But a study of history shows that those stones were cast down by human hands. The Romans, once they had captured the temple, razed it and much of the city to the ground making certain not one stone was left upon another (see the Great Controversy, p. 35). Perhaps the greatest authority on Jewish history is Josephus who was actually present at the fall of Jerusalem. He record of the event testifies to the work of the Roman soldiers in the destruction of Jerusalem and is found in the Wars of the Jews, book VII, chapter one, a translated by William Whiston.
This notable historian’s report is confirmed in The Great Controversy. “Both the city and the temple were razed to their foundations, and the ground upon which the holy ho0use had stood was plowed like a field” (p. 35).
Here we have two records of what took place back there. One declares that the angels did the works of destruction, while the other clearly shows that it was at Caesar’s orders and by the strength and activity of his soldiers that the city was razed.
This would be a hopeless contradiction if we had not studied the way in which the bible is its own dictionary and the way in which God is said to destroy. First, it is clear that the angels did not do the work of destruction as people do it. That is, they did not themselves take those stones and throw them to the ground. Yet, at the same time, it must be recognized that they did a work which resulted in those walls being thrown to the ground until not one single stone was left under another. But they certainly did not use the soldiers as direct servants at their personal direction and command to tear down those mighty bastions.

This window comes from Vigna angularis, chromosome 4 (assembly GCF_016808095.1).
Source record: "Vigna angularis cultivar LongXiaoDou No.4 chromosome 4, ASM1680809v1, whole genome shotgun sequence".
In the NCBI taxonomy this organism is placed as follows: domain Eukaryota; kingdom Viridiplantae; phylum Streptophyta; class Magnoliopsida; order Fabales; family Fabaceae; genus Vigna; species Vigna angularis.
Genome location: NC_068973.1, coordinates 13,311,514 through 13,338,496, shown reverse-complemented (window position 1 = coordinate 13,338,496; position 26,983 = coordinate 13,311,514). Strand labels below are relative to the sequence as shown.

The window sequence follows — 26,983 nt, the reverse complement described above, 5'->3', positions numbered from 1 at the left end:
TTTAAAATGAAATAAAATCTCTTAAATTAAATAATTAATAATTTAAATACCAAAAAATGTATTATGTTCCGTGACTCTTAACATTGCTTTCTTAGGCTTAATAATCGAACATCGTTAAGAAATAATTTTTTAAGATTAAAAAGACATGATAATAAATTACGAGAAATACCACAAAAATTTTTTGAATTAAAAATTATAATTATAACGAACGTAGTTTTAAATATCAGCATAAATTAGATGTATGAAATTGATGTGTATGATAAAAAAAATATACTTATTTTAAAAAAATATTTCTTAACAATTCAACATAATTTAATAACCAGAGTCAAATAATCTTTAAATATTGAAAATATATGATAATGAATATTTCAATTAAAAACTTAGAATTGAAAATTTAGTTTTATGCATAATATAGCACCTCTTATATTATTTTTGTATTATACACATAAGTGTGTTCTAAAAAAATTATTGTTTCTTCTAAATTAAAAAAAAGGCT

So what dd the angels do? How did they go about a mission of destruction?
As already shown by a number of earlier quotations, the angel’s role is to hold back the four winds of strife so that they might not blow on the earth. Let those winds be released and there is a terrible outbreak of human anger and natural power. In this way, the angels come from heaven on a mission of destruction. Let it be emphasized once more that while this involves a judgment on God’s part, it is not His arbitrary act. He assess the situation to be such that to remain any longer would be to force His presence where it is totally unwanted, and this He cannot do. The restraining angels feel this pressure on them to leave, but they await God’s command before they do so. These instructions are conveyed to them by the messenger angels who, because of this responsibility, are called messengers of destruction, which in fact they are.
The picture of his holding and releasing by one body of angels upon receipt of a clearance to do so by other angels is clearly shown in earthly Writings, pages 36-38.
The chronicle of Jerusalem’s destruction bears out the facts recited above. The tearing down of the city into individual stones was the end result of a series of causes. The Romans did it as the expression of their white-hot anger and hatred for the Jews. That, in turn, was the result of the behavior of the Jews who had given the Romans so much trouble, had shown such a spirit of rebellion, and had been so ungrateful for the favors the Romans desired to show them.
That spirit, consequently was the result of the Jew’s persistent determination to institute their ways in the place of God’s and of their continual rejection of the appeals of mercy to them.